Adventures in Advaita Vedanta, the philosophy and science of spirit. We are one you and I; are you curious why?..


Here is a place to linger, to let your intellect roam. Aatmaavrajanam is being written as a progressive study and, as such, can be read like a book. Anyone arriving at any time can simply start at the very first post and work their way through at their own pace. Please take time to read the info tabs and ensure you don't miss a post, by subscribing to the blog. Interaction is welcomed. Don't be a spectator - be a participator!


Hari Om

Each 'Choose-day' we will investigate the process by which we can reassess our activity and interaction with the world of plurality and become more congruent within our personality.

KINDLE LIFE. We continue exploring points raised by HH Pujya Gurudev Swami Chinmayananda-ji in the publication of this name. Remember, you can purchase, (very economically!), the book from  Chinmaya Mission Publications or if you prefer, the Amazon Link. Thus you can read Gurudev's words directly and bring your own voice to the discussion.

(We have been breaking up Chapter 26 of KL, firstly for length, but also for 'digestion'...mananam! It is hoped that you think deeply upon what you read, making notes and finding levels of inspiration. This is saadhana. To review the chapter so far, click the Choose-day label on right panel.)

By naming all the aspects of nature, resulting in what appears to be a plurality of 'Gods', it is to be understood that there is but one and same God Principle. In fact, individually, each of the named Gods is helpless; they are fully independent. Without creation, there would be no requirement of maintenance or destruction. Without maintenance, creation has built in destruction which does itself have purpose beyond the task done - there can be no re-creation. Only by true 'teamwork' between the three can things exist as they do. What keeps this balance? The One God Principle. Plurality, the idea that each living system of the world and its process can operate independently, is an illusion. There is one governing power.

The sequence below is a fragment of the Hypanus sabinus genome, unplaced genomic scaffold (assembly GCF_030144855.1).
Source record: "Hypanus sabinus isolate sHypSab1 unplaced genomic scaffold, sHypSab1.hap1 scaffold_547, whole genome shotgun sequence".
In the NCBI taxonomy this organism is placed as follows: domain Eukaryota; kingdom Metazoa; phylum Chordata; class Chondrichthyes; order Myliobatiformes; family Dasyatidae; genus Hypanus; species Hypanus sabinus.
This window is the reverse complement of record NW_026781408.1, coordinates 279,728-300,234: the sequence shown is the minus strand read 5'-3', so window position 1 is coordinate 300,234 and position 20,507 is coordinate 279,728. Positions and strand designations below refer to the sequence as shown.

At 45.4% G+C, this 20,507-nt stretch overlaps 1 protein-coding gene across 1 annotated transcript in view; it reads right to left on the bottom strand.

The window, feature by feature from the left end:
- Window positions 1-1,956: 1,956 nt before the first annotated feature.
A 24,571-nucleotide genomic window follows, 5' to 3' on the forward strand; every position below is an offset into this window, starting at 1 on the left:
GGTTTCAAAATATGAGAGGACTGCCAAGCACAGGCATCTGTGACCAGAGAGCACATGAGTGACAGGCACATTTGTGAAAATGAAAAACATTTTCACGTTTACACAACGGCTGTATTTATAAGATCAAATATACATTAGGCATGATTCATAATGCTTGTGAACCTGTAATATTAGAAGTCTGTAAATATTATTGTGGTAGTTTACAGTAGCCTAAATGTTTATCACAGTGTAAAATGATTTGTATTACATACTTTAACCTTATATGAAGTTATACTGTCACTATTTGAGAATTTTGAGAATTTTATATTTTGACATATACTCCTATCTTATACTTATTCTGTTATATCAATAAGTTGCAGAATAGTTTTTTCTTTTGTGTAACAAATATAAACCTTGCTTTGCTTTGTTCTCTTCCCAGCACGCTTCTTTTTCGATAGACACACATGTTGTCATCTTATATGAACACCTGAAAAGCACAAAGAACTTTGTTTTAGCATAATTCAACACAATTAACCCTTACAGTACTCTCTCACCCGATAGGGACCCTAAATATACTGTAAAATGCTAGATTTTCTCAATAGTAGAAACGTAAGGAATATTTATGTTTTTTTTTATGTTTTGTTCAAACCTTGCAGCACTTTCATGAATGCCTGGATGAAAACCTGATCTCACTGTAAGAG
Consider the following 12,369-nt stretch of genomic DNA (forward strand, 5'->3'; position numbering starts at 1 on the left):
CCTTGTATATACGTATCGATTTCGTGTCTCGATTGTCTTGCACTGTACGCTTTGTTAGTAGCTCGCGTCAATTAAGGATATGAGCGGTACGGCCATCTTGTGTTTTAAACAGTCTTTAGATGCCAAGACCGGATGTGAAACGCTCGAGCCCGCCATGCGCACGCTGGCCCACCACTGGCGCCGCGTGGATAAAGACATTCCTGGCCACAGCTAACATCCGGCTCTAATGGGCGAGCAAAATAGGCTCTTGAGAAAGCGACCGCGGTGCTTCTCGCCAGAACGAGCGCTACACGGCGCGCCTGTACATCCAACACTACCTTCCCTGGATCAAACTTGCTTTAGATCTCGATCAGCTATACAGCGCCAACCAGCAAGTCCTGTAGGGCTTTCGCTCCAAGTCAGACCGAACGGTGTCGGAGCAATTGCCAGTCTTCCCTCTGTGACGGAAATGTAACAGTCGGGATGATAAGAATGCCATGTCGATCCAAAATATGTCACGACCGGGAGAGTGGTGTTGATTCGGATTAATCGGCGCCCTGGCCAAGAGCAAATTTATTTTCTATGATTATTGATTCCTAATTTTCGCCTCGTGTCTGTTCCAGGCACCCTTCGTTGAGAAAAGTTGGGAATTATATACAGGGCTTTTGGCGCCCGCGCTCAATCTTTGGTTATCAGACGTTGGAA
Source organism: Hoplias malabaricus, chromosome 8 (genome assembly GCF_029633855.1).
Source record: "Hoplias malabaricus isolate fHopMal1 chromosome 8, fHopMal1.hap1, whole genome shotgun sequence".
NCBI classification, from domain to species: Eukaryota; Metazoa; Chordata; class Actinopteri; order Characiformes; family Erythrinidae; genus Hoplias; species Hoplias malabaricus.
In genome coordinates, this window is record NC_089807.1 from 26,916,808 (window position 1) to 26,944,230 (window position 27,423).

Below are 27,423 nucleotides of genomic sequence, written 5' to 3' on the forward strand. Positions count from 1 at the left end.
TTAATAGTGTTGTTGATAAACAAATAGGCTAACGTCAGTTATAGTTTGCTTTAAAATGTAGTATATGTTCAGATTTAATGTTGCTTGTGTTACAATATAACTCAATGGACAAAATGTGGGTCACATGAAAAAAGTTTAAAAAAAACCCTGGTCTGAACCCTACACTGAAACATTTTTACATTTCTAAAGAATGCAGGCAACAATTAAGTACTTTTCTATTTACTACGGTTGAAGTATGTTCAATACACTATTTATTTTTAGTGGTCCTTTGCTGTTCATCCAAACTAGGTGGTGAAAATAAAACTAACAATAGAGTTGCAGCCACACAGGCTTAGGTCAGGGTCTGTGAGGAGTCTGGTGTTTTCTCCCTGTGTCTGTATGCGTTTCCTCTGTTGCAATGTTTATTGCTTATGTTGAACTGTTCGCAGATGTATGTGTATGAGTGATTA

That nature ( सत्त्व-माया/sattva-maayaa, pure illusion) exists for us at this moment as we wrangle with this philosophy, let us accept. In these times we do have an improved sense of the interconnectedness of everything and it is this which is being called the God Principle. If the reflection of that is found in nature; then next thing to accept is that the reflection of the God Principle also reflects in the realm of activity (rajas) and inactivity (tamas). The ego-self, the individualised sense of separateness, is therefore but a poor reflection of The True Self.

The example which is used often for this is that, just as we can see the sun reflected upon water in a puddles and buckets, none of those 'suns' is the One True Sun.  Equally, each of those reflections can only be as clear and as representative of The Sun as the purity of the water doing the reflecting. The purest clearest and calmest water (sattva) provides the best image. Water which is ruffled and agitated (rajas) by any means causes the reflection to be broken up whilst this is so, but also has the capacity to calm down and become steady again.  Water which has become contaminated with mud or dung (tamas) gives a dull reflection and purifying that water will take some effort.  The tamas quality acts in us in two distinct ways. It produces the mental agitations of  विक्षेप/vikshepa (agitation) and  आवरण/aavarana (veiling).